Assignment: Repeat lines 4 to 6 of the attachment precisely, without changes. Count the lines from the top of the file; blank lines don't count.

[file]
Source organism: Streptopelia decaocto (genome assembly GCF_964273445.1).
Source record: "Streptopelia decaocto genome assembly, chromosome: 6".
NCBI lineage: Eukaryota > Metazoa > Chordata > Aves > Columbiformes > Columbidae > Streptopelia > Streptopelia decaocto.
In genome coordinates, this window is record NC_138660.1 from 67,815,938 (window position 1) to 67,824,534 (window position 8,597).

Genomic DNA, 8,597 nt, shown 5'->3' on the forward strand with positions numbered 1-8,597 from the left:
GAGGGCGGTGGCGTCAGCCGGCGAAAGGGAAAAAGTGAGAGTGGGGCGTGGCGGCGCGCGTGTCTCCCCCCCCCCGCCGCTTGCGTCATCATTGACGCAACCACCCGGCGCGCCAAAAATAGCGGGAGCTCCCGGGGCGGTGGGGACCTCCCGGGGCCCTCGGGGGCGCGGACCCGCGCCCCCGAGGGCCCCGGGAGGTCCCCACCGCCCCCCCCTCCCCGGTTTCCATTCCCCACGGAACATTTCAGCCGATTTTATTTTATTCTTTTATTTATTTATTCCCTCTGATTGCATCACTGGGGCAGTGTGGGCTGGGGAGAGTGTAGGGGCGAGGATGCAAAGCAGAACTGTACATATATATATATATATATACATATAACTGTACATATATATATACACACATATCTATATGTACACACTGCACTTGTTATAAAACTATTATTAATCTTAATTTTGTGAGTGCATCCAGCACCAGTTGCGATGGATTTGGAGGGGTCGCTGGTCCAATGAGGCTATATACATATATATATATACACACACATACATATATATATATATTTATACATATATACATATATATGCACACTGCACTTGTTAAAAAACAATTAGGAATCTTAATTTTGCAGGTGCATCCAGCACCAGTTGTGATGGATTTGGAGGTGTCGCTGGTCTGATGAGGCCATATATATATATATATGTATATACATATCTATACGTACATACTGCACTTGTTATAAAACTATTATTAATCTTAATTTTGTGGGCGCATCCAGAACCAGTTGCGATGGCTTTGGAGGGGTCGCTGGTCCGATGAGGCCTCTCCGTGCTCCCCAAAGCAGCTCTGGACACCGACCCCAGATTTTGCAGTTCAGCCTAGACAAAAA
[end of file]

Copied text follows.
In genome coordinates, this window is record NC_138660.1 from 67,815,938 (window position 1) to 67,824,534 (window position 8,597).

Genomic DNA, 8,597 nt, shown 5'->3' on the forward strand with positions numbered 1-8,597 from the left:
GAGGGCGGTGGCGTCAGCCGGCGAAAGGGAAAAAGTGAGAGTGGGGCGTGGCGGCGCGCGTGTCTCCCCCCCCCCGCCGCTTGCGTCATCATTGACGCAACCACCCGGCGCGCCAAAAATAGCGGGAGCTCCCGGGGCGGTGGGGACCTCCCGGGGCCCTCGGGGGCGCGGACCCGCGCCCCCGAGGGCCCCGGGAGGTCCCCACCGCCCCCCCCTCCCCGGTTTCCATTCCCCACGGAACATTTCAGCCGATTTTATTTTATTCTTTTATTTATTTATTCCCTCTGATTGCATCACTGGGGCAGTGTGGGCTGGGGAGAGTGTAGGGGCGAGGATGCAAAGCAGAACTGTACATATATATATATATATATACATATAACTGTACATATATATATACACACATATCTATATGTACACACTGCACTTGTTATAAAACTATTATTAATCTTAATTTTGTGAGTGCATCCAGCACCAGTTGCGATGGATTTGGAGGGGTCGCTGGTCCAATGAGGCTATATACATATATATATATACACACACATACATATATATATATATTTATACATATATACATATATATGCACACTGCACTTGTTAAAAAACAATTAGGAATCTTAATTTTGCAGGTGCATCCAGCACCAGTTGTGATGGATTTGGAGGTGTCGCTGGTCTGATGAGGCCATATATATATATATATGTATATACATATCTATACGTACATACTGCACTTGTTATAAAACTATTATTAATCTTAATTTTGTGGGCGCATCCAGAACCAGTTGCGATGGCTTTGGAGGGGTCGCTGGTCCGATGAGGCCTCTCCGTGCTCCCCAAAGCAGCTCTGGACACCGACCCCAGATTTTGCAGTTCAGCCTAGACAAAAA